Little Blue River Watershed Coalition

BMPs

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Much of the cause of our polluted waters comes from stormwater runoff which enters our streams and rivers without treatment. 

Stormwater becomes polluted by:

  • oil and grease from roadsides

  • pesticides from lawns and agriculture

  • sediment from construction sites

  • carelessly discarded trash

What is a BMP?

A BMP, or Best Management Practice,  is a stormwater management and/or conservation practice that effectively controls movement of pollutants, prevents degradation of soil and water resources, and is compatible with the land use. BMPs can be divided into two categories: structural and non-structural.

Examples of BMPs:
BMP Name Primary Function Description
Alternative Pavers Infiltration Permeable or semi-permeable surfaces that can replace asphalt and concrete and can be used for driveways, parking lots, and walkways.  The two broad categories are paving blocks and other surfaces including gravel, cobbles, wood, mulch, brick, and natural stones.
Alternative Turnaround Capture, Infiltration Designs for end-of-street vehicle turnaround that replace cul-de-sacs and reduce the amount of impervious cover created in residential neighborhoods.
Bioretention Capture, Filtration, Infiltration, Storage Soil and plant-based stormwater management practices designed to filter runoff from developed communities by mimicking vegetated systems that naturally control hydrology through detention, filtration, infiltration, and evapotranspiration.
Constructed Wetlands Capture, Filtration, Storage Created wetlands systems that perform a series of pollutant removal mechanisms including sedimentation, filtration, absorption, microbial decomposition and vegetative uptake.  
Disconnected Non-Rooftop Areas Infiltration Directing sheet flow runoff from impervious surfaces (driveways, streets, sidewalks) to pervious surfaces instead of storm drains.
Disconnected Rooftop Runoff Infiltration Disconnecting the rooftop drainage pipe and allowing it to infiltrate into the pervious surface, thereby reducing the impervious surface area.
Dry Extended Detention Capture, Infiltration, Storage A basin with an outlet designed to detain the runoff from a water quality storm for some minimum duration (ex. 24 hours) which allows sediment particles and associated pollutants to settle out.
Dry Swale Capture, Infiltration A type of grassed swale, a dry swale is an open drainage channel explicitly designed to detain and promote the filtration of runoff through an underlying fabricated soil media.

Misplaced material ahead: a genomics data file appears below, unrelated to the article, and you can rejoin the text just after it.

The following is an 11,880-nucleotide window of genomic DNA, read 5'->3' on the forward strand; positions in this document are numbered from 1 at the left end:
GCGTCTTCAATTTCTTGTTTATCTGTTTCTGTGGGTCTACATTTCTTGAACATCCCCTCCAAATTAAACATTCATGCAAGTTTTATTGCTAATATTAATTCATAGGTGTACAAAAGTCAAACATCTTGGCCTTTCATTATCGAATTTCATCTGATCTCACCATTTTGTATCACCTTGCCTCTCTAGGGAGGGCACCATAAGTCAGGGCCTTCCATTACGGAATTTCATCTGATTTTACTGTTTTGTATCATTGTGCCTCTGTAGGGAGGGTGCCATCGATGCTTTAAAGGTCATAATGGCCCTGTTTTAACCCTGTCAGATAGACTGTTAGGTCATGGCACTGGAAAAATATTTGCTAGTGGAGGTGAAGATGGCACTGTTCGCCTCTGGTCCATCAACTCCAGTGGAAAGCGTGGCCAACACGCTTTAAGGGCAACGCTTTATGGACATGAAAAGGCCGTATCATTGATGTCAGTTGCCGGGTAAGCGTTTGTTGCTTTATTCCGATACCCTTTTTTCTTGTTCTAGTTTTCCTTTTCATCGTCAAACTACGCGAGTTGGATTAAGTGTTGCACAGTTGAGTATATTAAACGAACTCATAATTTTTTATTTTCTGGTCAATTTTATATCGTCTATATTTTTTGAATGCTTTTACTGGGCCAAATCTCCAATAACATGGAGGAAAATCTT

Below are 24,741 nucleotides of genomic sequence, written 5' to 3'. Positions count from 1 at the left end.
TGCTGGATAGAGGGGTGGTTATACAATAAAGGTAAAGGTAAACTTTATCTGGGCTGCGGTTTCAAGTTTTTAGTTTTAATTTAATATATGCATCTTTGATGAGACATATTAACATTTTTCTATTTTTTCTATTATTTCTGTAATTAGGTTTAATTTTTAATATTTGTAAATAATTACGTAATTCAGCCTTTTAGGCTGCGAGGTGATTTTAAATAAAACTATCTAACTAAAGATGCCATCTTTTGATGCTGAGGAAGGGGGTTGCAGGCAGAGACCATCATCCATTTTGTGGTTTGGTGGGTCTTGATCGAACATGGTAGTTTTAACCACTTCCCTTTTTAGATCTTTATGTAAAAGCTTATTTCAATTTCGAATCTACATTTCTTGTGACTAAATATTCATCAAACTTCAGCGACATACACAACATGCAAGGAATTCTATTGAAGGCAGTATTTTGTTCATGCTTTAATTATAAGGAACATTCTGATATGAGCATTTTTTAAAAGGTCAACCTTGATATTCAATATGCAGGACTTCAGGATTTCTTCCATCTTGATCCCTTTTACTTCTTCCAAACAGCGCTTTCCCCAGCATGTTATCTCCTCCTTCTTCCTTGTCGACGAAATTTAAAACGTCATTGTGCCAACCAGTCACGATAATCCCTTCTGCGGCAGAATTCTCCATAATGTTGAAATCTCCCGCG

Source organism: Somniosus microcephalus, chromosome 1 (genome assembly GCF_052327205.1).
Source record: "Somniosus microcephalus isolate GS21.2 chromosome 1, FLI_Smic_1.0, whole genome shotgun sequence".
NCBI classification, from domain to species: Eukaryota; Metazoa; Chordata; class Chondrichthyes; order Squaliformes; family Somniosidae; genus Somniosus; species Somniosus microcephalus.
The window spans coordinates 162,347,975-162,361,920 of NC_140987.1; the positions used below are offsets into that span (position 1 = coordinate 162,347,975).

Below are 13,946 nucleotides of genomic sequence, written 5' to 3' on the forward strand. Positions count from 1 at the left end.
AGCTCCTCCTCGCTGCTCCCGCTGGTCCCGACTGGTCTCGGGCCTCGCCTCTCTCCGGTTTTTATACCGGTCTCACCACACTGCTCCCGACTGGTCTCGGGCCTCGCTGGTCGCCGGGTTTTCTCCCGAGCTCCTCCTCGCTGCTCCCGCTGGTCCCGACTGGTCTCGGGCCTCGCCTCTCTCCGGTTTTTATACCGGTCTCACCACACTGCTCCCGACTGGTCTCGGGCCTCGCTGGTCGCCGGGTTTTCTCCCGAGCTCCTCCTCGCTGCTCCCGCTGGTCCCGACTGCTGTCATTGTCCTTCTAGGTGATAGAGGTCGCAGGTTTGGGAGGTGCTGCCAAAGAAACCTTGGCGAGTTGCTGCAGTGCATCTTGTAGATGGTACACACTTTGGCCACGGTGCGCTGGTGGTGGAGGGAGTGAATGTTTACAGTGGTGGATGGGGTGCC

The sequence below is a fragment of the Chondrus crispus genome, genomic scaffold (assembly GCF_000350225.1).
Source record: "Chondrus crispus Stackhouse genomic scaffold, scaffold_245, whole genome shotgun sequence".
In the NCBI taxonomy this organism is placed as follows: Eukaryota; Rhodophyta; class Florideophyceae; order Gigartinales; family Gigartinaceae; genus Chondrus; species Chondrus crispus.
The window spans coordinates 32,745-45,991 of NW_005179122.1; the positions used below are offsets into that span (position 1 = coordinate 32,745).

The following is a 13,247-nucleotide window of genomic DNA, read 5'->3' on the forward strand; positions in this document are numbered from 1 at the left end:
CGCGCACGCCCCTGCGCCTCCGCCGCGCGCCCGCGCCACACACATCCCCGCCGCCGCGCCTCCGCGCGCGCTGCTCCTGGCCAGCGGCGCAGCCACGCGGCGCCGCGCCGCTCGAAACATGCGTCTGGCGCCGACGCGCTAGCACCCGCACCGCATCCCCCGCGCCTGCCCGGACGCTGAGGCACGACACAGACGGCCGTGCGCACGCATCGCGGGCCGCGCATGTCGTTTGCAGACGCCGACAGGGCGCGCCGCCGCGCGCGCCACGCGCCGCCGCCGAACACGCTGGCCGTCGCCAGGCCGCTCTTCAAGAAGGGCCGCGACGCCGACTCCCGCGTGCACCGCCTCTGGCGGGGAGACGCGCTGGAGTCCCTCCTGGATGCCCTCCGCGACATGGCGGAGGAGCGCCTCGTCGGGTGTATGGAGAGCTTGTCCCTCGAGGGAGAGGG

Dry Well Capture, Infiltration A type of on-lot treatment practice used to infiltrate rooftop runoff, where the storm drain is directed to an underground rock-filled trench that is similar in design to an infiltration trench.
Filter Strips (grassed) Filtration  Also known as vegetative buffer strips, these are vegetated sections of land similar to grassed swales except they are essentially flat with low slopes and are designed to promote sheet flow of stormwater runoff. Filter strips are often used as pretreatment for downstream BMPs. 
Grassy Swale Capture, Infiltration A swale refers to a series of vegetated open channel management practices designed specifically to treat and attenuate runoff for a specific water volume.  
Green Parking Capture, Infiltration Green parking lot techniques include setting maximums for the number of parking lots created, minimizing the dimensions of parking lot spaces, utilizing alternative pavers in overflow parking areas, using bioretention areas to treat stormwater, and encouraging shared parking.
Green Roof Capture,  Storage A multi-layer constructed material consisting of a vegetative layer that effectively reduces urban runoff by reducing the amount of impervious cover.
Infiltration Basins Capture, Filtration, Infiltration Relatively large, open depressions that allow runoff to be percolated through the bottom or sides and the sediment to be trapped in the basin.
Infiltration Trenches Capture, Filtration, Infiltration An excavated trench that has been back filled with stone to form a subsurface basin.  Storm water runoff is diverted into a trench and stored until it can be infiltrated into the soil.